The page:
darkness of hell by officers who could not be troubled to take a
stand for what was right. I have seen good men suffer and die because
those in positions of authority CHOSE not to see the evil about them.
And I swore to myself that if I survived, and if ever I should earn a
commission, I would never, NEVER join the ranks of the blind." He
drew himself up to his full height and fixed an unforgiving stare
upon the midshipman. "You were wrong, Mr. Adams, when you said that
poor man was nothing to me. That poor man WAS me!"
As part of his watch, Archie made his rounds throughout Resolute as
he would in Indefatigable, calling attention to work that needed to
be done, noting conditions in the ship, and paying particular
attention to the men. Their attitude troubled him deeply. There were
knots of them throughout the ship, talking in low voices, falling
silent when he approached, following him with hard, appraising eyes.
He could feel their stares on his back, and the whispers that swelled
in his wake lifted the hair on the back of his neck and raised a knot
of dread in his stomach. He also noted that rum, the friend and enemy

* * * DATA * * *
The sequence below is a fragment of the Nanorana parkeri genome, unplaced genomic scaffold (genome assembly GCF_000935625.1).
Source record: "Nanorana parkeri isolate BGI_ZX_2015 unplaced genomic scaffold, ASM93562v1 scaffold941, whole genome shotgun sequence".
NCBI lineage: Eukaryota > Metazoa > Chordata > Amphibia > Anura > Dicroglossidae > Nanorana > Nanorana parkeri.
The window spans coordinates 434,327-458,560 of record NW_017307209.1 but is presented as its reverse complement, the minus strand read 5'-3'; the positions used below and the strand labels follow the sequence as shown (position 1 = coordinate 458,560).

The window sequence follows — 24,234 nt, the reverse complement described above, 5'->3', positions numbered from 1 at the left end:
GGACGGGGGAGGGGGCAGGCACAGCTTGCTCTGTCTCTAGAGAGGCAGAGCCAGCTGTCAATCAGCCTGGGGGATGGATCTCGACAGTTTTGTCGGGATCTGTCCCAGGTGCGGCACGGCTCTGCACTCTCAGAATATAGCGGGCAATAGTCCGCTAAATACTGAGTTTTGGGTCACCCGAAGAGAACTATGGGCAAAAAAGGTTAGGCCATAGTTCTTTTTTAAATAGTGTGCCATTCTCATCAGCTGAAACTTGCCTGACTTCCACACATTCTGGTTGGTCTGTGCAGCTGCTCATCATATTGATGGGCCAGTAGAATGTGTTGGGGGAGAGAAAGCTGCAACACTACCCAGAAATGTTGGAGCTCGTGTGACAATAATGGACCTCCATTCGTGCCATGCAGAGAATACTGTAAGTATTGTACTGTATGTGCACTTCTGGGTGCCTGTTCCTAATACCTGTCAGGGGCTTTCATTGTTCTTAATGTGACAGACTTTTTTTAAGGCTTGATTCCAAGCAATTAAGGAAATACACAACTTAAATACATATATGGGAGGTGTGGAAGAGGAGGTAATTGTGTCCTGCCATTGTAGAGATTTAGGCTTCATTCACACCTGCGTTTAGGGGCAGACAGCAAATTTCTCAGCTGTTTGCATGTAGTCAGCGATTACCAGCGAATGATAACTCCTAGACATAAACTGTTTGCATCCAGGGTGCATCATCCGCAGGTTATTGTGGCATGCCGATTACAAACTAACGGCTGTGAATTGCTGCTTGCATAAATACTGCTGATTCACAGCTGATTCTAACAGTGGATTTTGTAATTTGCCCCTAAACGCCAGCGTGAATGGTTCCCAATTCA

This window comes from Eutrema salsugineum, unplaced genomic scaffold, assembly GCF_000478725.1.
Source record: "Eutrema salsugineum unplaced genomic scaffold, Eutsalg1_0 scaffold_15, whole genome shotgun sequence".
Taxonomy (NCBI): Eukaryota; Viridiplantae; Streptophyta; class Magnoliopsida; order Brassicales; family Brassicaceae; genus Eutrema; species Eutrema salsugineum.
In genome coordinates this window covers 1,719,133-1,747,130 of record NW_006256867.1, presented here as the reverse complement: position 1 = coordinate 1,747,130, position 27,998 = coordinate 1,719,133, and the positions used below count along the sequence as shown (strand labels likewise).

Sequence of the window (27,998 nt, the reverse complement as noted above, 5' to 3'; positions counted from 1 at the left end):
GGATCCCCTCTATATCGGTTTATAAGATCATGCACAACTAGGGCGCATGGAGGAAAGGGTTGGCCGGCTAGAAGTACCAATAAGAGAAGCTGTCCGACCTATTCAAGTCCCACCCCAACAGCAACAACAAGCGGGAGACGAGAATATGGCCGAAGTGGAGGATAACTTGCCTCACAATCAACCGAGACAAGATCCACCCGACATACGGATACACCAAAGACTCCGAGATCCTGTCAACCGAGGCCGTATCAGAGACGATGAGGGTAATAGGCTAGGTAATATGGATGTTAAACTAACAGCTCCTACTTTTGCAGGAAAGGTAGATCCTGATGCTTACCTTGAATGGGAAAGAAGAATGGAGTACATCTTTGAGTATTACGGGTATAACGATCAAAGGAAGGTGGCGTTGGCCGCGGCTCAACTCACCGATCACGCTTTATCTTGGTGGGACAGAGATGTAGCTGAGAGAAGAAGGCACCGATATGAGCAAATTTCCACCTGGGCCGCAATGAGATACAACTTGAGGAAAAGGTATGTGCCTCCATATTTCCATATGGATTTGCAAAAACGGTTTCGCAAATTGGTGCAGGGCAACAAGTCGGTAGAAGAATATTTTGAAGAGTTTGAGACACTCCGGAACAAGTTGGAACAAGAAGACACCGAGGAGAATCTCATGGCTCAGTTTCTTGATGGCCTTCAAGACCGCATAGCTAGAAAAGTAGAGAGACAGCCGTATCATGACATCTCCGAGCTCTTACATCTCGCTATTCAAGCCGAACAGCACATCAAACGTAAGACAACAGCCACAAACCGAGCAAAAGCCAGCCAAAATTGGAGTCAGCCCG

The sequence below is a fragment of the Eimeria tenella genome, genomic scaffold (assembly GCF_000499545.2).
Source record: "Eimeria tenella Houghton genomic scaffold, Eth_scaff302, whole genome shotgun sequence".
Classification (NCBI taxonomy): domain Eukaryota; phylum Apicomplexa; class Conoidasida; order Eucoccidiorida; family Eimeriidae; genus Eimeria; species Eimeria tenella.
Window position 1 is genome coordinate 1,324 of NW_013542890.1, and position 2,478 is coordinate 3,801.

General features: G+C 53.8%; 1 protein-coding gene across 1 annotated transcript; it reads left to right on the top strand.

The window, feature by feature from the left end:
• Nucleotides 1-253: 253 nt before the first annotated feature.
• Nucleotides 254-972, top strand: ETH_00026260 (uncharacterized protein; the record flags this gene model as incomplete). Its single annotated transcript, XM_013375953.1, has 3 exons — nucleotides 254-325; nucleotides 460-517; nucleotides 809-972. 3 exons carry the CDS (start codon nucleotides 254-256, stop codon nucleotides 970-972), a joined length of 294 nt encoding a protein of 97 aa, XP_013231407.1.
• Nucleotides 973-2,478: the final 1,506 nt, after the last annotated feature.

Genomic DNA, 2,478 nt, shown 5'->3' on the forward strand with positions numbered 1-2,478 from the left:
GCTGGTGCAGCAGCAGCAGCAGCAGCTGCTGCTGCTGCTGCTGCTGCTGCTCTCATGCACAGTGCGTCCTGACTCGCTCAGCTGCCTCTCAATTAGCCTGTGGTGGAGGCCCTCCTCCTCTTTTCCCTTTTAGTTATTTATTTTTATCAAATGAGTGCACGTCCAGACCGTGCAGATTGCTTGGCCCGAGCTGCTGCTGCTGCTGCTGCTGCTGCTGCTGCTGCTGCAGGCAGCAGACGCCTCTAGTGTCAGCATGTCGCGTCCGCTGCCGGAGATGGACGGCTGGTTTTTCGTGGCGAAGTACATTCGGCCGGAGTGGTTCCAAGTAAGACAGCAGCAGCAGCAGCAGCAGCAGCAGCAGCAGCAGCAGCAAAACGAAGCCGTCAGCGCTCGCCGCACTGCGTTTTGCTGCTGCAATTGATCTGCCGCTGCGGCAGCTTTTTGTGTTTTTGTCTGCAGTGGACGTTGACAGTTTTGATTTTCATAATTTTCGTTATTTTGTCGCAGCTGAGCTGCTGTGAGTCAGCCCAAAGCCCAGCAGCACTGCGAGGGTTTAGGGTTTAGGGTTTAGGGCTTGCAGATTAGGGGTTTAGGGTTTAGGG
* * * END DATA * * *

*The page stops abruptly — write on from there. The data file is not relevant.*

of the British seaman, seemed far too much in evidence.
At last, four hours later, he gratefully handed the deck over to Mr.
Stewart and retired to his cabin. He knew he should rest, but was
determined first to enter the day's horrific events -- and their
aftermath -- into his log. Steeling himself, trying to separate
himself from his emotions and failing utterly, he sat down at the
small table and began to write.
"At fifteen minutes after eight bells in the afternoon, all hands
were called to witness punishment. Three men to be flogged: Ordinary
Seaman John Jacobs, for insubordination, seventy-two lashes; Able
Seaman Henry Carter, for insubordination, seventy-two lashes; and
Able Seaman Willie Dudley, for stealing rum, seventy-two lashes.
Seaman Dudley, the first at the gratings, did not survive..."
He had intended it to be an impersonal, colourless depiction of
events, but found he could not stop his feelings from pouring through
the end of his pen. In all its ghastly detail he described the scene:
Dudley's already torn back, still unhealed, further lacerated; the